(For background on the Argentine case, see “The Gringo’s Guide to the Argentine Holdout Crisis”)

There is nothing particularly unique about holding out. In fact, over the last 20 years a highly experienced, very well-funded group of hedge funds have specialized precisely on this tactic, and it has been used to successfully capitalize on debt crises in Brazil, Peru, and in Europe and African countries.

What makes the Argentine case unique is that Judge Griesa put teeth into his decision by declaring any further payment on restructured debt, without honoring debt held by the holdouts, illegal. So legally, at least in New York, unless Argentina pays the holdouts the full amount, they cannot pay anyone at all.

Game Changer

Game Changin’ Judge Griesa

This throws off the delicate balance between sovereign debtors and sovereign creditors.

Given the ruling, according to a Brookings Institute report, “Potential holdouts have been handed a much better enforcement technique than they had in the past.”

On the one hand, if holders of stressed sovereign bonds believe they may eventually cash in the securities at face value, the incentive to accept a haircut diminishes. Lenders will not accept a swap at market value if they think they can hold out for full face value.

On the other hand, this development suggests that if you do accept a haircut, if you as a lender do agree to restructure debt, holdouts could be able to subsequently block your ability to receive payment.

So even if any given investor does not have the resources to pursue a lengthy legal battle against a country in default, there is now more incentive to hold out anyway, let others fight the legal fight, and cash in for full value subsequently.

Any such trend would only prolong current and forthcoming sovereign debt crises, making it more difficult for debt-plagued countries to reemerge as stable and reliable players in the global financial system. This is a particular concern in the eurozone, which is not built to survive a sustained default by a member country—and where holdouts have already emerged as a threat.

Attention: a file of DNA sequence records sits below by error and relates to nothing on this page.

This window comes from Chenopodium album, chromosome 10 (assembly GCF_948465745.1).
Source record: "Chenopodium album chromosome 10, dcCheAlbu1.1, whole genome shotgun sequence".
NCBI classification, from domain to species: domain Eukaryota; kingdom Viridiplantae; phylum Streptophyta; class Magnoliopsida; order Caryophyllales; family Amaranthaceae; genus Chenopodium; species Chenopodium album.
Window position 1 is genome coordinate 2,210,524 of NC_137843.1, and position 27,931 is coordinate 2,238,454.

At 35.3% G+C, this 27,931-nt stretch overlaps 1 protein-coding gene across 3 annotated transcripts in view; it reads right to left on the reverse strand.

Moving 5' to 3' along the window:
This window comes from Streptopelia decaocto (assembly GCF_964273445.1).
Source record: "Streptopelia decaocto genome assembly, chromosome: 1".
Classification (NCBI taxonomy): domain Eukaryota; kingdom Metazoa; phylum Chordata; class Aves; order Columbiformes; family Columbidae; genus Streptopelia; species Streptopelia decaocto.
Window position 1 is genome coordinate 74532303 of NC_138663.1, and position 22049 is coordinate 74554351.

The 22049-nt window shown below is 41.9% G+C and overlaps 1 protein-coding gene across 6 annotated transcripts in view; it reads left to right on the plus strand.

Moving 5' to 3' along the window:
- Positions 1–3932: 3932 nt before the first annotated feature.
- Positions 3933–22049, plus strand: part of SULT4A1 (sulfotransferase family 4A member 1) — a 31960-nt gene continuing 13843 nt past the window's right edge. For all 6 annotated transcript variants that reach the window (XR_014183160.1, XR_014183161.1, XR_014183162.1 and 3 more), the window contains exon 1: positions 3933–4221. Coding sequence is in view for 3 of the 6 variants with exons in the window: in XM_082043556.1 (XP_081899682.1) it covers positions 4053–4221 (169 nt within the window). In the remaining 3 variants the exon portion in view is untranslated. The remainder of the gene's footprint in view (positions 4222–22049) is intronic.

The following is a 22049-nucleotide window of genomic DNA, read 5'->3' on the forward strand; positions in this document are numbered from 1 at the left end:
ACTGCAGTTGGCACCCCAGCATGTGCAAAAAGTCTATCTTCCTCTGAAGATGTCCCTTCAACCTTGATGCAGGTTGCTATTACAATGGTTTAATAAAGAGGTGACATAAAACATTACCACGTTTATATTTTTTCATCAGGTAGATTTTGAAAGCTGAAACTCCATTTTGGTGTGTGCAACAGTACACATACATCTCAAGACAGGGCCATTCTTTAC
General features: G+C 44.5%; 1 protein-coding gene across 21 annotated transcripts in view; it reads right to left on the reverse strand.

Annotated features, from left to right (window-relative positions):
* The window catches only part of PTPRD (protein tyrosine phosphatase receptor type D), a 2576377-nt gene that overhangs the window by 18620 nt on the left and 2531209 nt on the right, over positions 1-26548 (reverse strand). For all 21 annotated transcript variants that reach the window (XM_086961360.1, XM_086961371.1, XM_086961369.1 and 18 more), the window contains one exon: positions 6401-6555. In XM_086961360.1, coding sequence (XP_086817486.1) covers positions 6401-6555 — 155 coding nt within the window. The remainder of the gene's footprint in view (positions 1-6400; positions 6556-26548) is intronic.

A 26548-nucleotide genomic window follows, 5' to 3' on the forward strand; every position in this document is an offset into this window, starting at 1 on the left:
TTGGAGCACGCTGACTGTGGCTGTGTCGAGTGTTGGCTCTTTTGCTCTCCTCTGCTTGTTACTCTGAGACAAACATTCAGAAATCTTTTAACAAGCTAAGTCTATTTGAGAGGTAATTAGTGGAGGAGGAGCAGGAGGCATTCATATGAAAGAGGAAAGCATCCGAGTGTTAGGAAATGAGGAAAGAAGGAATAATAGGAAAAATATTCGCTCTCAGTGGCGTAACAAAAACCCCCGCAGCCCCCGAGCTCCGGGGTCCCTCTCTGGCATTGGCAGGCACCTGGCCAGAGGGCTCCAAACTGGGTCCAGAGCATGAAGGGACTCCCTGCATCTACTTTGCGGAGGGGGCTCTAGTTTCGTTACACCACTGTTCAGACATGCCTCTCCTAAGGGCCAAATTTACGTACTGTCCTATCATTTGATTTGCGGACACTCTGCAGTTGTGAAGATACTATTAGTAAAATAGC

To avoid triggering credit default swaps, Greece has pursued such haircuts on a “voluntary” basis. As in Argentina, Greece’s ability to end the debt crisis will depend on bondholders’ willingness to accept the write-downs—something they may now be less inclined to do.

There is no immediate solution in site

Many have trumpeted Collective Action Clauses that are now often included in international debt. These clauses, common in New York-issued bonds since 2005, allow a qualified majority of bondholders to enforce a write-down for all bondholders—thus limiting the influence of minority holdouts. So theoretically, if Argentine bonds had CACs, the 93 percent of bonds holders that accepted the haircut could enforce the swap on the holdouts.

This is an imperfect solution. On the one hand, as we have seen in Europe, firms specializing in holding out can obtain enough stressed debt to block the execution of Collective Action Clauses. In other words, if you need a 90 percent bondholder participation to enforce collective action, holdouts can block any action by obtaining more than 10 percent of the debt.

More fundamentally, however, the fear is that bond holders will be less likely to enforce the collective action clauses at all, precisely because they feel they can eventually hold out for full payment.

Any legal mechanism to adjudicate sovereign debt appears years away. On December 6, the United Nations voted in favor of a resolution to create a global bankruptcy process. But there is no clear reason to believe the UN will be more successful than IMF attempts to build one in the 2000s.

The bottom line is that many countries are still reluctant to cede that much legal autonomy to international organizations.

As it stands right now, it is tough to pick out a winner.

Buenos Aires remains outside looking in on international markets, while Argentine firms and sub-sovereigns face higher borrowing costs. None of the bond holders—restructured or hold out—are getting paid.

Even New York could come out a loser in all of this. The city has been the go-to spot for issuances of international debt, but some wonder if countries wont think twice about this after one New York judge steered a country of 40 million into default.

These are the most immediate consequences. But if we cannot find a solution to this quandary the biggest losers could be countries down the road, countries not even on our radar right now, the wind up in a debt crisis from which they cannot emerge.

no al pago

Well…that is certainly one approach….

Samuel George is a Latin America specialist and author of Surviving a Debt Crisis: Five Lessons for Europe from Latin America

For more on the Argentine debt case, click HERE